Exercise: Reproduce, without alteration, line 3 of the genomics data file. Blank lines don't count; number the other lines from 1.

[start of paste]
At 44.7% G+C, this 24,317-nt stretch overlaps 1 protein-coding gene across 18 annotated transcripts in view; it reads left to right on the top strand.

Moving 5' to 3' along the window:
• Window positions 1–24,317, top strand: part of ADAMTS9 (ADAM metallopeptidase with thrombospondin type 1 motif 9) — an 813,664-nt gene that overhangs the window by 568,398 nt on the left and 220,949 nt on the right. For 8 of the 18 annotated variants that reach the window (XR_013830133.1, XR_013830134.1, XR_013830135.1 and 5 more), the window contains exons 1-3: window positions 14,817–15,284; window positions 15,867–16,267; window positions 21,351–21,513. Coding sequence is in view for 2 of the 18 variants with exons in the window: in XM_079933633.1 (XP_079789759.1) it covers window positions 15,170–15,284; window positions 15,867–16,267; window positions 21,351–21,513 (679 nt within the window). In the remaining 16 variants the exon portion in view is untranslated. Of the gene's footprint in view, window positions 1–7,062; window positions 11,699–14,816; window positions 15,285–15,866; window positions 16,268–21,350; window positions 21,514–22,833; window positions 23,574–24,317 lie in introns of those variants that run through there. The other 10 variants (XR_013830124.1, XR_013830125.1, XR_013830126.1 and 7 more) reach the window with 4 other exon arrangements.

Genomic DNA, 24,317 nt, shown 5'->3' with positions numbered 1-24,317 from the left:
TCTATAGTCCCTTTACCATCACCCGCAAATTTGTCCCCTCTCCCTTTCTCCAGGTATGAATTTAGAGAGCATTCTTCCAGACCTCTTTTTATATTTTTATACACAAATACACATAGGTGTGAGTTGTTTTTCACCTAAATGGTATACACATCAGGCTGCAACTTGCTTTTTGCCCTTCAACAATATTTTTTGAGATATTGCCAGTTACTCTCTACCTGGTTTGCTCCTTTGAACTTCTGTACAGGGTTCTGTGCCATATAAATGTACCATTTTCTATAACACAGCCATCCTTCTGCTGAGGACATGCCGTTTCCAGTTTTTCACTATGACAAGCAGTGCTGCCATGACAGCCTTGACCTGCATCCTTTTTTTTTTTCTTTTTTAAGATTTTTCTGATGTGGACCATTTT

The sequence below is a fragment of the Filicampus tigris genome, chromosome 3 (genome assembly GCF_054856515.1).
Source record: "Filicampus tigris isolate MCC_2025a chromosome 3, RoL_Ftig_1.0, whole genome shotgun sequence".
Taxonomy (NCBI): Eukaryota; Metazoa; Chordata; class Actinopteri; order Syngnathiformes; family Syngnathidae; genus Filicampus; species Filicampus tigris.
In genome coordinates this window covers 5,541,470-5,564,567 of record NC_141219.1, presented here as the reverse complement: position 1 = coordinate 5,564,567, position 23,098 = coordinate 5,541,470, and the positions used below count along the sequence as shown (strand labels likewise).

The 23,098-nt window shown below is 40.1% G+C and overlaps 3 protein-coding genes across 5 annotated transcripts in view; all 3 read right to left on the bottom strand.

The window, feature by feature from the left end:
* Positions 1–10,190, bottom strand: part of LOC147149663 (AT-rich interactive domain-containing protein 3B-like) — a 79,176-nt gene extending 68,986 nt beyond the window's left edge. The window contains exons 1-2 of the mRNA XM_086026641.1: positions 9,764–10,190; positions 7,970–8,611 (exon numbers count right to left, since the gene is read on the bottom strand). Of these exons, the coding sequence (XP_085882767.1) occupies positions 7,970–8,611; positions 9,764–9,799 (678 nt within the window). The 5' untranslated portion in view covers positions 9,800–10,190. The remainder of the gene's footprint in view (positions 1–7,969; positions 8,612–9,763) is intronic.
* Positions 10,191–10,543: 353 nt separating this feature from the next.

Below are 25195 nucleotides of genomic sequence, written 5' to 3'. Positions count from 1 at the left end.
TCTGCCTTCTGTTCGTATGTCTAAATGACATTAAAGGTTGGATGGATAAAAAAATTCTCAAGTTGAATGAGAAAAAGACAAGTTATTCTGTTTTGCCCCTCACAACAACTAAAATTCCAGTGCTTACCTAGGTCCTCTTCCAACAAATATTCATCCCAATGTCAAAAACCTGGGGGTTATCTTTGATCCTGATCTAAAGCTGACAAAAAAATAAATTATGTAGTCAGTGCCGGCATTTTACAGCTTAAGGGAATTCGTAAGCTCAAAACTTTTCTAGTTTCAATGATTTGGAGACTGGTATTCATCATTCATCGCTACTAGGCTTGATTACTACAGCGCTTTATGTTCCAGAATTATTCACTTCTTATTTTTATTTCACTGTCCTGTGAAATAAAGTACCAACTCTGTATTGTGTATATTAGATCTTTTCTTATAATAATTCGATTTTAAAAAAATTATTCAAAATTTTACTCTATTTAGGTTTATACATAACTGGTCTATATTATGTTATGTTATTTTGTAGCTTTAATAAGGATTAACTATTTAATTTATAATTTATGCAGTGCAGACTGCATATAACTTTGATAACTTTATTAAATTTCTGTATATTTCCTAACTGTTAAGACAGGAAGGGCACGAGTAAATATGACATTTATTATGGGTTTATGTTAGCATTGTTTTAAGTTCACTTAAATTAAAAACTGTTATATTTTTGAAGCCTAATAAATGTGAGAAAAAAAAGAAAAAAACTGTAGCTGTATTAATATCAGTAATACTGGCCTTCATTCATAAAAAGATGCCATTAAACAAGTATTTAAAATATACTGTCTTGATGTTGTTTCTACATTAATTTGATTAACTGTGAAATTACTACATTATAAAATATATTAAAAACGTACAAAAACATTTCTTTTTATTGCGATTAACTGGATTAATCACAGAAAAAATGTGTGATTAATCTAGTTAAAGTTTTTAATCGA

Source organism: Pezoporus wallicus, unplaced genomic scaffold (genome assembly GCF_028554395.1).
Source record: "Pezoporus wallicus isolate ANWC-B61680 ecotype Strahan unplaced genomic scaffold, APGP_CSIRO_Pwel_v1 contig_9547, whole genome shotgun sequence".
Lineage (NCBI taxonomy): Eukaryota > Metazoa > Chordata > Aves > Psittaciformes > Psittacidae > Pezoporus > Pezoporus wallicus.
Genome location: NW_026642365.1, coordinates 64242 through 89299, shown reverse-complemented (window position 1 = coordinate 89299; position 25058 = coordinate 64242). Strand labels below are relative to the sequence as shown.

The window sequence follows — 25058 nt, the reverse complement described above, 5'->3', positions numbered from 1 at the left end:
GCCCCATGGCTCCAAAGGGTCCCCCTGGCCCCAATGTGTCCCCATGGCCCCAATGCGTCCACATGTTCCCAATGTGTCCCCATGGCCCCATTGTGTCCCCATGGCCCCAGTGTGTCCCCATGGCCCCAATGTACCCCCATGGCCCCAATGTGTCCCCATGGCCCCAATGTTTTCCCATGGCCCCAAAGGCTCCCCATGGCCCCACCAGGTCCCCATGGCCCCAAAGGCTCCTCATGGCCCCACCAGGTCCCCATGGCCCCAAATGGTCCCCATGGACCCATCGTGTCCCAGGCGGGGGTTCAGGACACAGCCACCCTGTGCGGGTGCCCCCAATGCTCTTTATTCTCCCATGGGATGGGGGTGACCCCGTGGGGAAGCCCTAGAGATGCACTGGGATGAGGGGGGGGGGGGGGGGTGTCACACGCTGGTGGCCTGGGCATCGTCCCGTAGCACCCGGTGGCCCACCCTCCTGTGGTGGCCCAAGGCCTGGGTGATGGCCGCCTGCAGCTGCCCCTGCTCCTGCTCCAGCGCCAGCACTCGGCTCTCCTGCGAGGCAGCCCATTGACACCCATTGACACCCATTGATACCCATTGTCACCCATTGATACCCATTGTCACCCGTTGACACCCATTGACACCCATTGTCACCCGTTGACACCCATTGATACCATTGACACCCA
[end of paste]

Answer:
• Window positions 1–24,317, top strand: part of ADAMTS9 (ADAM metallopeptidase with thrombospondin type 1 motif 9) — an 813,664-nt gene that overhangs the window by 568,398 nt on the left and 220,949 nt on the right. For 8 of the 18 annotated variants that reach the window (XR_013830133.1, XR_013830134.1, XR_013830135.1 and 5 more), the window contains exons 1-3: window positions 14,817–15,284; window positions 15,867–16,267; window positions 21,351–21,513. Coding sequence is in view for 2 of the 18 variants with exons in the window: in XM_079933633.1 (XP_079789759.1) it covers window positions 15,170–15,284; window positions 15,867–16,267; window positions 21,351–21,513 (679 nt within the window). In the remaining 16 variants the exon portion in view is untranslated. Of the gene's footprint in view, window positions 1–7,062; window positions 11,699–14,816; window positions 15,285–15,866; window positions 16,268–21,350; window positions 21,514–22,833; window positions 23,574–24,317 lie in introns of those variants that run through there. The other 10 variants (XR_013830124.1, XR_013830125.1, XR_013830126.1 and 7 more) reach the window with 4 other exon arrangements.